Plaintiff's Complaint states that in April 2015 she noticed decreased hearing in her right ear and informed the medical staff. (Id.) Plaintiff states that she underwent surgery to remove the tumor on June 5, 2015, and sustained nerve damage to the right side of her face due to the size of the mass. (Id.) Plaintiff states that on June 17, 2015, Plaintiff reported problems with her right eye and pain in her right ear. (Id. at 8) Plaintiff also states that on June 18, 2015, Defendant Ajibade saw her and prescribed “eye drops and told her to use them in her ear.” (Id.) According to Plaintiff, Defendant Ajibade also gave her pain medication. (Id.) Plaintiff further states that on June 20, 2015, her jaw and neck were swollen and she had continuing pain in her right ear. (Id.) Plaintiff states that she participated in a teleconference with a physician, who instructed Plaintiff to discontinue the eye drops and prescribed pain medication and antibiotics. (Id.)

         Plaintiff's Complaint states that she saw the ENT on July 1, 2015, for a follow-up appointment. (Id.) Plaintiff claims that her “right eye sustained permanent injury from delay in treating the mass; her eyelid does not close fully, she must use eye drops constantly throughout the day, use an eye lubricant at night, she now must wear eyeglasses and her eyes are light sensitive.” (Id.) Plaintiff claims she told Defendant Burkes about these problems on July 7, 2015, and that she had initial difficulty in obtaining a necessary eye lubricant that was eventually furnished to her. (Id. at 9.) Plaintiff states that she submitted several requests to Defendant Burkes asking for medical help throughout the time period at issue in this matter. (Id.) Plaintiff left ODRC custody on December 14, 2015. (Id.)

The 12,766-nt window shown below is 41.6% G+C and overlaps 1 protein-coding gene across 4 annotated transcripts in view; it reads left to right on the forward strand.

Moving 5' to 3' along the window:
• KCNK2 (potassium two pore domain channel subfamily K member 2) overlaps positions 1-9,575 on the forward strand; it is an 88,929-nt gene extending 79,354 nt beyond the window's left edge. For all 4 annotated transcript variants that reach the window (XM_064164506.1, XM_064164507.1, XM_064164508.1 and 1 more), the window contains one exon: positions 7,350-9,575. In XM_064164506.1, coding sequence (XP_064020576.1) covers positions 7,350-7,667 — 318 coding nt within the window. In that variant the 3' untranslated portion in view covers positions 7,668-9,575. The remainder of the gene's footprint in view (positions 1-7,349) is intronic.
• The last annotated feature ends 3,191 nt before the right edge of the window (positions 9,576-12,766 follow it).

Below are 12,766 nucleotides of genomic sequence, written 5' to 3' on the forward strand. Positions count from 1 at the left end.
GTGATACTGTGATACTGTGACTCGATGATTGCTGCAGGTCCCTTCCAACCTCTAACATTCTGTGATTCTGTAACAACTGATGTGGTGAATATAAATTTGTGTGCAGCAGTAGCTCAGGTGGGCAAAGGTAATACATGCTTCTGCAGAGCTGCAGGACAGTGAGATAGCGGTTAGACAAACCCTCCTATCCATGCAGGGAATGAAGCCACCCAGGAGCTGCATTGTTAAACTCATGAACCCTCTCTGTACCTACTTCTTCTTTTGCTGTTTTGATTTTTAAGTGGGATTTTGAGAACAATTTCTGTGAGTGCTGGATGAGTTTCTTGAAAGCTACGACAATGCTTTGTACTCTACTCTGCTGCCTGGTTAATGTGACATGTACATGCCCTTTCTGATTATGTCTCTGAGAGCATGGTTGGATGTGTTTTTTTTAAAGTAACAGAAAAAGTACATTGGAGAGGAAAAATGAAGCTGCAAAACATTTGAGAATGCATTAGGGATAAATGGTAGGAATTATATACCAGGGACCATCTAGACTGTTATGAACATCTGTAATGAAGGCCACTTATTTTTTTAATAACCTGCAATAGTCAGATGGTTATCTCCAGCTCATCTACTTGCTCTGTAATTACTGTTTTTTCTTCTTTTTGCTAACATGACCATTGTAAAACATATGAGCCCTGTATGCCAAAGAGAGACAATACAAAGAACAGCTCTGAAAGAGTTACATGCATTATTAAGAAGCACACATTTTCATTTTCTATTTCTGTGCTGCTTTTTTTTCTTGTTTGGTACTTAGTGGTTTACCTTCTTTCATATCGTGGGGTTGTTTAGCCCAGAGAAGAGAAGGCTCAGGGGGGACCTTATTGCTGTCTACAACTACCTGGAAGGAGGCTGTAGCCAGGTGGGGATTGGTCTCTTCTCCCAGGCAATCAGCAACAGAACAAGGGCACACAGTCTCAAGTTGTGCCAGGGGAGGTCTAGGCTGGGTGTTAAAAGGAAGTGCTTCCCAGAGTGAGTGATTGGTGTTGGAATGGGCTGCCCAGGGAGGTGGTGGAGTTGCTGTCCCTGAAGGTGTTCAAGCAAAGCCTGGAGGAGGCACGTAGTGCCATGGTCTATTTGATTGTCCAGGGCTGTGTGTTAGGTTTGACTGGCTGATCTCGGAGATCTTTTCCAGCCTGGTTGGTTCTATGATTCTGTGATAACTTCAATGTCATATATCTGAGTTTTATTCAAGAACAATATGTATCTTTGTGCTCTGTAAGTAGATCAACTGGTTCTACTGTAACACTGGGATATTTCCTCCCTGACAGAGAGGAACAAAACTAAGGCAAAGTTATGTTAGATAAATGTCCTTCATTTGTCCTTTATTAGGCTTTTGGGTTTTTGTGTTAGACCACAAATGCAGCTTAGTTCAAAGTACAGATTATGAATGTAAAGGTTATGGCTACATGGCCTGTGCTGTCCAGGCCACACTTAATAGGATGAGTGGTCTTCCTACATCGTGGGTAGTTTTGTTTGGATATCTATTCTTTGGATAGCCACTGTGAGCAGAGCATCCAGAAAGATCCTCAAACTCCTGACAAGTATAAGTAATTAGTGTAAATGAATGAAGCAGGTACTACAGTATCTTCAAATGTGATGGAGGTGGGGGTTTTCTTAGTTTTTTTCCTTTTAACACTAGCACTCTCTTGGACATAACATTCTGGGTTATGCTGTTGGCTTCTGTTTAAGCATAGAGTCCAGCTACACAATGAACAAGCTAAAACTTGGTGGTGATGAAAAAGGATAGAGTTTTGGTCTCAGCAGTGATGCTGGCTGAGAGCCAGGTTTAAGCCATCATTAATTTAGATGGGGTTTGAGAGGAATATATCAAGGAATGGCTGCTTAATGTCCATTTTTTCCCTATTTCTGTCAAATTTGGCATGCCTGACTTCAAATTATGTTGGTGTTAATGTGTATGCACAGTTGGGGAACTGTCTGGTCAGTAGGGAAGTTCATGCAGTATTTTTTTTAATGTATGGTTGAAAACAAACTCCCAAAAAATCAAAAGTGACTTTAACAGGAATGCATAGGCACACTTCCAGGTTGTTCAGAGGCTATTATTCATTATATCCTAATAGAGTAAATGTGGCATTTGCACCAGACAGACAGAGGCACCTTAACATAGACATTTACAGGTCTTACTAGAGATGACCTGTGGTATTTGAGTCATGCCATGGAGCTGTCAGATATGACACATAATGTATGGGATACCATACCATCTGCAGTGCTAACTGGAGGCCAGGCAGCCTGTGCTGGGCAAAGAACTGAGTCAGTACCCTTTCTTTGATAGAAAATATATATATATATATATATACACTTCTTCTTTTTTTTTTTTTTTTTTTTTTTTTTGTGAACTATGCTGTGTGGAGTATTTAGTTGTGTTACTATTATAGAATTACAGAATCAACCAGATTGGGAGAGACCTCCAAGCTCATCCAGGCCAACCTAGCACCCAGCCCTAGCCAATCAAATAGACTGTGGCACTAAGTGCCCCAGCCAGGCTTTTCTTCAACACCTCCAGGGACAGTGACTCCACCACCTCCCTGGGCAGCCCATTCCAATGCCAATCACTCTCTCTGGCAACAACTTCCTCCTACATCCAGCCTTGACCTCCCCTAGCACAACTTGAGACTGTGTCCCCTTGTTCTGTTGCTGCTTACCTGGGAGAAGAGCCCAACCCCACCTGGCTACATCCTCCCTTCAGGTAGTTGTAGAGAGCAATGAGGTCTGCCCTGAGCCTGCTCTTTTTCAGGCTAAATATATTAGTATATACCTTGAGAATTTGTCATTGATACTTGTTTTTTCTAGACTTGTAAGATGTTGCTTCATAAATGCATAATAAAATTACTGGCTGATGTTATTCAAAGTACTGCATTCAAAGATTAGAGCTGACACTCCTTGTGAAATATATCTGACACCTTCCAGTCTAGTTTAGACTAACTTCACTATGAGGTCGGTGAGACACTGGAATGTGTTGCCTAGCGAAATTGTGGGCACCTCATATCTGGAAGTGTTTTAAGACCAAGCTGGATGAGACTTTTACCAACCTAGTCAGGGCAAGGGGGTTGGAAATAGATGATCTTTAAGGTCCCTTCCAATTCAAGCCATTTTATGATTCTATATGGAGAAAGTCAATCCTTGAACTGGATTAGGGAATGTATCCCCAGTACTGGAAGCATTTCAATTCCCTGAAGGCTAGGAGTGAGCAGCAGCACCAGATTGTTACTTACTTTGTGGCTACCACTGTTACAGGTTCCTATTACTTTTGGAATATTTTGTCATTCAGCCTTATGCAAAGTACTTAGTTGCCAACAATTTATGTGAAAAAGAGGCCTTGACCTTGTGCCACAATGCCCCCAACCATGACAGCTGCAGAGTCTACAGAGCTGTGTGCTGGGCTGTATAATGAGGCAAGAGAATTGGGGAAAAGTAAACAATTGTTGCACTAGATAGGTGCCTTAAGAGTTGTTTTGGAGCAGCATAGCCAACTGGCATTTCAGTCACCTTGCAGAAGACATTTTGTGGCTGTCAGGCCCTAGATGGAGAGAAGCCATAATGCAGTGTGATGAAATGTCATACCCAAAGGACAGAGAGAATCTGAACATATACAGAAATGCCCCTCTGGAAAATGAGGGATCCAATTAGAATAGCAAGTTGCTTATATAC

According to Plaintiff, “defendants delayed and/or failed to provide requested and needed medical care and treatment . . . which demonstrates . . . deliberate indifference to plaintiff's serious medical needs.” (Id. at 10.) Plaintiff seeks compensatory damages in excess of $75, 000 against each Defendant, attorney fees, and $500, 000 against ODRC in punitive damages, and other relief as the Court deems appropriate. (Id. at 16.)

         II. Standard of Review

         To survive a motion to dismiss for failure to state a claim under Rule 12(b)(6) of the Federal Rules of Civil Procedure, a plaintiff must satisfy the basic federal pleading requirements set forth in Federal Rule of Civil Procedure 8(a). Under Rule 8(a)(2), a complaint must contain a “short and plain statement of the claim showing that the pleader is entitled to relief.” Fed.R.Civ.P. 8(a)(2). Thus, Rule 8(a) “imposes legal and factual demands on the authors of complaints.” 16630 Southfield Ltd., P'ship v. Flagstar Bank, F.S.B., 727 F.3d 502, 503 (6th Cir. 2013).

         Although this pleading standard does not require “‘detailed factual allegations, ' . . . [a] pleading that offers ‘labels and conclusions' or ‘a formulaic recitation of the elements of a cause of action, '” is insufficient. Ashcroft v. Iqbal, 556 U.S. 662, 678 (2009) (quoting Bell Atlantic Corp. v. Twombly, 550 U.S. 544, 555 (2007)). A complaint will not “suffice if it tenders ‘naked assertion[s]' devoid of ‘further factual enhancement.'” Id. (quoting Twombly, 550 U.S. at 557). Instead, to survive a motion to dismiss for failure to state a claim under Rule 12(b)(6), “a complaint must contain sufficient factual matter . . . to ‘state a claim to relief that is plausible on its face.'” Id. (quoting Twombly, 550 U.S. at 570). Facial plausibility is established “when the plaintiff pleads factual content that allows the court to draw the reasonable inference that the defendant is liable for the misconduct alleged.” Id. “The plausibility of an inference depends on a host of considerations, including common sense and the strength of competing explanations for the defendant's conduct.” Flagstar Bank, 727 F.3d at 504 (citations omitted).

         III. ...